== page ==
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Artificial ColorsWhen my kids go grocery shopping with me they know to look at the ingredients before asking if they can have the item. You can tell because they will say, “Oh man, this has artificial colors or flavors.” As my 9-year-old recently noticed, it’s hard to find items that don’t have artificial colors or flavors. This article will tackle artificial colors, but you can check our blog for articles on artificial flavors in the future.

Origins of Artificial Colors

Artificial colors have been around for centuries (whether from natural or synthetic sources). The primary reason they exist in food is to enhance appearance. And in a society where looks rule, it makes sense that what we consume should look good. After all, we say “we are what we eat”, so shouldn’t we eat attractive food?

The FDA regulates the colors used in our foods, cosmetics and pharmaceuticals. The majority of artificial colors come from petroleum or coal tar. http://www.fda.gov/ForIndustry/ColorAdditives/RegulatoryProcessHistoricalPerspectives/

There is a reason my son has a hard time finding a food without artificial colors. The amount of artificial colors used in foods has increased over 500% in the past 50 years.

Where to Find Artificial Colors

Artificial Colors

Artificial Colors are found throughout most grocery stores including these areas:

  • Breads & Cereals
  • Snacks
  • Baking supplies
  • Frozen treats
  • Boxed foods
  • Soft drinks
  • Candy
  • Pickles
  • Salad Dressing
  • Yogurt
  • Toothpaste & Mouthwash

Most grocery stores now have a section devoted to natural or organic foods.  This is where you can find products without artificial colors.  Grocery stores like Whole Foods and Trader Joes have vowed to not carry products that contain artificial colors.

FDA Approved Artificial Colors and Potential Harm

According to a study done by the Center for Science in the Public Interest  the following artificial colors are concerning due to various factors.

  1. FD&C Blue No. 1- The dye can cause hypersensitivity reactions.
  2. FD&C Blue No. 2- Can cause tumors in the brain and bladder.
  3. FD&C Green No. 3- Can cause tumors in the bladder and other areas.
  4. Orange B- No long used due to health concerns. Although it is not banned by the FDA.
  5. Citrus Red No. 2- Can cause bladder and other tumors.
  6. FD&C Red No. 3- Can cause possible thyroid.
  7. FD&C Red No. 40- Can accelerate tumors in immune system. Can cause hyperactivity in children.
  8. FD&C Yellow No. 5 –Can cause genotoxity, change in cells , which can cause cancer. May cause hyperactivity in children.
  9. FD&C Yellow No. 6- Can cause adrenal and testicular tumors.

Red #40, Yellow #5 and Yellow #6 make up 90% of the dyes used in foods.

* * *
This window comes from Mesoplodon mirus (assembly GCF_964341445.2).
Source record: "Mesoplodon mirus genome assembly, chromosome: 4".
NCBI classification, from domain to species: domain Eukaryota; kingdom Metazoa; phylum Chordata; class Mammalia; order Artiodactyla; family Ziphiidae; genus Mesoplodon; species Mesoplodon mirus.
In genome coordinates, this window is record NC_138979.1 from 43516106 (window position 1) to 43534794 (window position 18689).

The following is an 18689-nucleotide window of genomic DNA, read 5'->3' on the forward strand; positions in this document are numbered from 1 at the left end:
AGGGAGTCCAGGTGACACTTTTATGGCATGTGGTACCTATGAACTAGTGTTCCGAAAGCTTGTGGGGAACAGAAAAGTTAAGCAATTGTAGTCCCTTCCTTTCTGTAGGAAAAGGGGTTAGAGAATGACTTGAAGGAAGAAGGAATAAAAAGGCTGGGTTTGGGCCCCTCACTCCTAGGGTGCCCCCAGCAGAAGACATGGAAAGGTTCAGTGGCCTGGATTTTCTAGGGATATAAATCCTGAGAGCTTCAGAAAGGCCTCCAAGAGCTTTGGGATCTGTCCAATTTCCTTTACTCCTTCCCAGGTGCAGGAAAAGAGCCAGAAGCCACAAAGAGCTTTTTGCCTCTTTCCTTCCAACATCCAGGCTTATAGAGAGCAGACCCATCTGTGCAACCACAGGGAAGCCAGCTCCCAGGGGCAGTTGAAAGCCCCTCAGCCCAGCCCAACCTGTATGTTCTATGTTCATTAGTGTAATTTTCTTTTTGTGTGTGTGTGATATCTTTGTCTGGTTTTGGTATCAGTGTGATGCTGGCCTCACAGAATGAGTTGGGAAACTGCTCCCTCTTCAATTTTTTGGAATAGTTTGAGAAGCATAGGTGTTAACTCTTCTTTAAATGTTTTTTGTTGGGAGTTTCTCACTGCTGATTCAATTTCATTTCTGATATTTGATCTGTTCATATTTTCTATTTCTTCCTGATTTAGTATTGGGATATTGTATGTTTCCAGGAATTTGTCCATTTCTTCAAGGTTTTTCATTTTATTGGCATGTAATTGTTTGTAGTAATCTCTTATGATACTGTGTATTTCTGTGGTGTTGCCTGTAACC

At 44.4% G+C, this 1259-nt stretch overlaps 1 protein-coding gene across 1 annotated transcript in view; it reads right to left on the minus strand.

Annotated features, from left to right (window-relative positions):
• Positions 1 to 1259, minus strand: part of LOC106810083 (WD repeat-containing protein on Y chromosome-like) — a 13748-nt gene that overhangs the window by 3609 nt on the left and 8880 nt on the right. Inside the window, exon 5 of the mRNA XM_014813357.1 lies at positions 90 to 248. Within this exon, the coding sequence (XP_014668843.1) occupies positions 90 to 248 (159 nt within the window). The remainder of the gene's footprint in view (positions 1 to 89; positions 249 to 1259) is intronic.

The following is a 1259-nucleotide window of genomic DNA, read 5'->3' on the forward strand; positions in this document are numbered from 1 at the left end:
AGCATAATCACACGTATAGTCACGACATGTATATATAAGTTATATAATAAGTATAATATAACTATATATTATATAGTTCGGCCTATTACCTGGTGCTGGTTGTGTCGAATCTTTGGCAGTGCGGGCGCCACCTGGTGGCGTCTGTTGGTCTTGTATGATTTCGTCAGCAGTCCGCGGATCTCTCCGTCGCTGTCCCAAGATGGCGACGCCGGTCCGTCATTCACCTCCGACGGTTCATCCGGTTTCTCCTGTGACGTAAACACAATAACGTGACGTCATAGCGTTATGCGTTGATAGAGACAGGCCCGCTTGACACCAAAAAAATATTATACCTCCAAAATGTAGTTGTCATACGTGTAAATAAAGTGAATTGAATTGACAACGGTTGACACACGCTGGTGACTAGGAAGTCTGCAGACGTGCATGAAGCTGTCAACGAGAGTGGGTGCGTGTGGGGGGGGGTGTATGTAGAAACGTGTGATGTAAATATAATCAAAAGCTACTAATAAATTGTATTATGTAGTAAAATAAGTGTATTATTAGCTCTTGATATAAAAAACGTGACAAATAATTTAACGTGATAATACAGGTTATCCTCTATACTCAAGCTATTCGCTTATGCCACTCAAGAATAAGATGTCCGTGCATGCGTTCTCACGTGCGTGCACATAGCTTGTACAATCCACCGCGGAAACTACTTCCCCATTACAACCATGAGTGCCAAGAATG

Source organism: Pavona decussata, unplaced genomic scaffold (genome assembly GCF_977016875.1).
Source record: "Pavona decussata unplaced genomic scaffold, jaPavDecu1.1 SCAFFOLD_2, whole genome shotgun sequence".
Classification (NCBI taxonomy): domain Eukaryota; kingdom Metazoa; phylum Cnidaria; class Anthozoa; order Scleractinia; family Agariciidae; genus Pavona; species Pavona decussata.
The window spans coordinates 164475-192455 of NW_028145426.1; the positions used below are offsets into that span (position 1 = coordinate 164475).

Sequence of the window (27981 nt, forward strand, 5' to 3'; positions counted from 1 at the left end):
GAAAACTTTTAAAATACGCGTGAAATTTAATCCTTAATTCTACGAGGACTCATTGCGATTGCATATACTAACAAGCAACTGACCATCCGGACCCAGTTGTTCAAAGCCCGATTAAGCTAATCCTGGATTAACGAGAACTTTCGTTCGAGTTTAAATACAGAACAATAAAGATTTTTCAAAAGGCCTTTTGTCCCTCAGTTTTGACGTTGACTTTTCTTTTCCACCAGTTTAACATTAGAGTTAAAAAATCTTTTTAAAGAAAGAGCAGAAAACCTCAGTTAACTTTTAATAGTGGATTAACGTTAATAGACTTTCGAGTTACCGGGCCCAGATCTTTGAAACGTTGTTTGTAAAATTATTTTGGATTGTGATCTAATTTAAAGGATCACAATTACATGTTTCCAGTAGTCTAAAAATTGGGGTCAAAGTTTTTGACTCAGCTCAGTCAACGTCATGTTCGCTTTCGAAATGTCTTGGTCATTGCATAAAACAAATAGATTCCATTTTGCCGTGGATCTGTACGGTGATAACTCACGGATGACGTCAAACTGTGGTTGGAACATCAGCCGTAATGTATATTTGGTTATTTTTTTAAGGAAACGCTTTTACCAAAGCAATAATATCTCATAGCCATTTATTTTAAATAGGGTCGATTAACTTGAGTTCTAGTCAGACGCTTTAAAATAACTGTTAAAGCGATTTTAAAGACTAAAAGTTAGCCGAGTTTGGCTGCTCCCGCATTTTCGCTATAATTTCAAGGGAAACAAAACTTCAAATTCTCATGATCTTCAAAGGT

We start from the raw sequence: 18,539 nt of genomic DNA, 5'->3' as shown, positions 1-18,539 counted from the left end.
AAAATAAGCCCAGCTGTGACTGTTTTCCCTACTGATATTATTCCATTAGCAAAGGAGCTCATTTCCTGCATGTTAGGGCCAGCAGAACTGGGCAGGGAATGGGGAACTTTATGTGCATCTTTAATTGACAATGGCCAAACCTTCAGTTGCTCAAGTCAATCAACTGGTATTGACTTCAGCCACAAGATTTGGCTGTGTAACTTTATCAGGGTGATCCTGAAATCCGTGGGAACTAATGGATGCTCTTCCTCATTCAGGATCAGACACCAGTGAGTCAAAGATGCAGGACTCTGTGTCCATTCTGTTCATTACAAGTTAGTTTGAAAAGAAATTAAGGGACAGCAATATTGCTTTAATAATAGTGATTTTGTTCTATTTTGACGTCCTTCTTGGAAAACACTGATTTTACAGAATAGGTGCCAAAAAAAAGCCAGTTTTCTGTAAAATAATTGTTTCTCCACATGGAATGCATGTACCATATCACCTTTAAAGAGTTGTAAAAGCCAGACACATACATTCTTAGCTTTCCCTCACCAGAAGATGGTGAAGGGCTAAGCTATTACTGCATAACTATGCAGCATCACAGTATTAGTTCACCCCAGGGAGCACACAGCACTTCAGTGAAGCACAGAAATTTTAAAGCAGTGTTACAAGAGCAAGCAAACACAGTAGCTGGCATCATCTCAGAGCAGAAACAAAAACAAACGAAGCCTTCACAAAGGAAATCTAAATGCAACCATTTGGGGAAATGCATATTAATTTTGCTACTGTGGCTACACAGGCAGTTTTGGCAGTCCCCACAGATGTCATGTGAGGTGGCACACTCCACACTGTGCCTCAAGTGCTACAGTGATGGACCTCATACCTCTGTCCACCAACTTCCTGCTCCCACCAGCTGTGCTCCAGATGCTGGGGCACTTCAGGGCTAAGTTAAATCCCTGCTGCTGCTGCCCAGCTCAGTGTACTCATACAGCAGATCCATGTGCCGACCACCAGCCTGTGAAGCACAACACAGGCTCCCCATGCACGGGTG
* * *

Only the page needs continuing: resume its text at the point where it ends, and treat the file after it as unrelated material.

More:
There have been several studies to show that children become hyper after eating foods with artificial colors. In Europe, there are regulations to inform consumers of the health risks. In fact, companies like Kraft and General Mills produce food to sell in Europe using no artificial colors. These same products in the United States contain artificial colors.

The FDA states that the approved artificial colors are safe for consumption. Although, there are some studies that show a link to cancers in larger quantities.

There is one more artificial color to talk about- Artificial Caramel Color. This is the type of caramel color that is made with ammonia. Most soda pop drinks will contain artificial caramel color to give it that famous brown hue.

While not a FDA approved artificial color, caramel color also has risks. You can find caramel color added to a number of products including breads and most sodas. The risk of ammonia-based caramel color is that they are a carcinogen. The FDA allows this caramel color to be added because it is deemed safe under a certain threshold. The problem comes when this threshold is easily exceeded. After all, how many times do people consume more than one soda in a day? Consumer Reports has an article that details the risks of this artificial color.

 What Can You Do

Artificial Colors.

  1. Be thorough when you read labels to look for artificial colors.
  2. Shop for items in the Natural or Organic section of the store.
  3. Make your own homemade candies, cereals, baked goods and meals.
  4. Shop at Trader Joes and Whole Foods.
  5. Sign petitions to stop the use of artificial colors in products.  In 2015, over 350,000 people signed a petition for Kraft to stop using artificial colors in Mac & Cheese and Kraft has since announced it will stop using artificial colors in Mac & Cheese.
  6. Limit the number of artificial colors your families consume by eating more fruits and vegetable – nature’s natural colors.

My kids know I am not a fan of artificial colors, but that doesn’t mean we never consume them.  We eat Doritos, M&Ms, and other junk foods, but these are occasional treats.  Overall, we try to limit the bad stuff we eat to less than 10% of our diets because we noticed our bodies feel better on a more natural diet.

Eating healthier will be a little easier as companies start transitioning over to less artificial colors in products. Until then, good luck walking through the rainbow of products at your local supermarket.

About Post Author

Susan

My name is Susan and I am a stay-at-home mom who loves to blog and share tips for managing home. I have been married for 8 years and have three kids. I know what it is like to try to keep a household running smoothly while also trying to take care of a family.
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Sunday, Nov 27, 2022